Seeing through the snowstorm
By Tom Kovach
The first few years after I returned from a tour of duty in Vietnam, I bummed around the country, staying with relatives sometimes, taking odd jobs, not really caring about anything.
While living out West one winter I got word that my father — who was in his 70s and still farming with my brother — was feeling ill. (My mother had passed away when I was quite young.) I decided to head back to my father and our farm in Minnesota.
The only problem was that I was a little short on cash and had to hitchhike. I’d done this before so it didn’t really bother me. Sometimes I got rides and sometimes I didn’t. This was fine in warm weather, but it was winter. As I was wandering across an open stretch between two towns, a snowstorm blew up.
I started getting a little worried. I wasn’t dressed that well and the wind and wet snow were making me extremely cold. As the snow continued to cascade down, I began to feel some panic. I pulled my collar closer to my face and said a small prayer.
My family believed very strongly in God and His Son Jesus Christ. When I was growing up we had prayed every day. I had gotten away from my religious roots, but I prayed now. In my fear it was almost automatic.
It wasn’t long before I saw a huge semi-truck and trailer barreling through the storm. Up to now there had been no traffic on the highway.
I wasn’t sure if the driver would be able to see me in all the blowing snow. Not wanting to get too far out on the road in case he ran me over, I stood to the side, waving and praying. He went by me and my heart fell. But then I saw through the snow that his brake lights were coming on. Slipping and sliding I ran toward those lights.
As I clambered up the passenger side, the door was already being opened for me. A huge meaty hand reached down and helped me up into the wonderful warmth of the truck’s cab.
“Thanks,” I gasped, wiping the wet snow from my face. The driver nodded. In the dim light of the cab I could see a huge man with a baseball cap on his head. From what I could see he looked like what I thought a typical truck driver should look like: big, gruff and hard-core.
But when he spoke, his voice was deep and comforting. “What are you doing out in a storm like this, son?” he asked.
I explained my circumstances.
He waited until I was done before he replied. “I used to be like you,” he said. “When I was young I wandered through the country, doing this and that. But then things changed.”
“What happened?” I asked, making conversation and just trying to thaw out.
He seemed to change the subject. “None of my business,” he asked, “but do you smoke and drink?”
I nodded in the dark of the cab. “Yeah,” I admitted, “when I can afford a pack of smokes and when I can get to a bar.” I thought that was kind of funny, so I chuckled to myself.
“I used to think that was pretty cool too … once. But when I was about your age I had a little too much to drink and I was driving down this road and decided to light a cigarette. I took my eyes off the road and my reflexes were slowed from the drink and I ran over a fellow walking on the road.”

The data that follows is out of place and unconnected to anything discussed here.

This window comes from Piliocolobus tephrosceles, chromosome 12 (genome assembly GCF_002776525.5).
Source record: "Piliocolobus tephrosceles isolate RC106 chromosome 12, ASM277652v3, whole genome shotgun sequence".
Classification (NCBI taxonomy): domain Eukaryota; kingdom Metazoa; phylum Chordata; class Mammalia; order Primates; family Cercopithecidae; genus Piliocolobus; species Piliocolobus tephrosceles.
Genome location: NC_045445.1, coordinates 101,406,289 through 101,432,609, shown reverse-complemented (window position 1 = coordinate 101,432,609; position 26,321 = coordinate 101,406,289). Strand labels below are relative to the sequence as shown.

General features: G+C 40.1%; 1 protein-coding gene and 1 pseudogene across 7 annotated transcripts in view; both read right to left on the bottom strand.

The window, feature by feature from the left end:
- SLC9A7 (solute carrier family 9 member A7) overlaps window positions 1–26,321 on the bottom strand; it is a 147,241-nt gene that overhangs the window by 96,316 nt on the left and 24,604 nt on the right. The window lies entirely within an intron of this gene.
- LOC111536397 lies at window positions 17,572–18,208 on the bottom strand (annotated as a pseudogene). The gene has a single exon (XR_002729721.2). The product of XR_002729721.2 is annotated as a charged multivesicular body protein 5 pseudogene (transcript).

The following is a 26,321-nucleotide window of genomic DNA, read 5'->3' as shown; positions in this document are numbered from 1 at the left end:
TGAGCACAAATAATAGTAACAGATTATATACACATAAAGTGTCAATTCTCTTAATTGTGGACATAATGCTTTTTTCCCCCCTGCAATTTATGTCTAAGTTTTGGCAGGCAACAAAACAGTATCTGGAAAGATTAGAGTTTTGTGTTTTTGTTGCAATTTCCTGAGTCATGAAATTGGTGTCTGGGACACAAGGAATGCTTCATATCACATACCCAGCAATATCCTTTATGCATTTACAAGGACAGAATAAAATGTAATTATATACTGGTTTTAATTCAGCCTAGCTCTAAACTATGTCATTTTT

“I’m sorry,” I said.
He nodded. “The fellow lived. But he was hurt bad enough that he can’t work anymore.”
“What happened then?”
He paused for a second and then said, “If you reach in the back there I’ve got some sandwiches and a thermos of hot coffee. There’s an extra cup back there too.”
I did as he asked.
As I did so he continued to talk softly. “What happened then was I found salvation in Jesus Christ. I’m not trying to preach to you, son. I’m just sharing the greatest thing that ever happened to me. The most glorious moment of my life. Oh, I went to jail for a while. Paid my fine — my debt to society as they say. But I still had to pay that debt I owed myself. I started out slow, but finally saved up enough to buy my own rig. And I’m still paying some of what I make to the fellow I hit. But he’s doing the best he can. And he’s forgiven me.”
The storm was still bad and he saw my concern. “Don’t worry. We’ll be all right.” Then he smiled. “Even though I put my trust in the Lord, I don’t take foolish chances. I’ve been on this road a thousand times. I know what my truck can do and I know what I can do. I don’t foolishly challenge the weather. If this storm had been even a little worse, I’d have stopped at the previous town and waited it out.”
That thought made me shudder. If he had stopped, I would have been lost out on that road.
He seemed to read my mind. Placing his coffee up into the holder on the dash, he said softly, “I think the good Lord made me go these extra miles. He knew there was someone waiting up ahead in the storm.”
We traveled through the stormy Western night. As the windshield wipers kept up their slow, methodic swishes, I felt myself getting drowsy. But a peaceful feeling came over me. It seemed as though all my cares and worries were lifted from my shoulders. When I woke up I could see through the snow. There were lights ahead. We were approaching a town.
That wonderful driver took me as far as he could go in my direction. Then he gave me enough money for a bus fare and meals to get me home.
I made it home safely and farmed for some years with my father before he died. But that snowstorm, that drive and the whole incident changed my life too. I found a direction. I found that through the guidance of Jesus Christ anything is possible and that there is comfort even in the most trying times. Not everything in life will be good or easy. But when times are tough, when our minds are troubled, when things are not going our way, with Jesus Christ and His Father you know you are not alone.
Their strength, power and goodness are always with you.
Tom Kovach lives in Park Rapids, Minn.
E-mail your comments to firstname.lastname@example.org.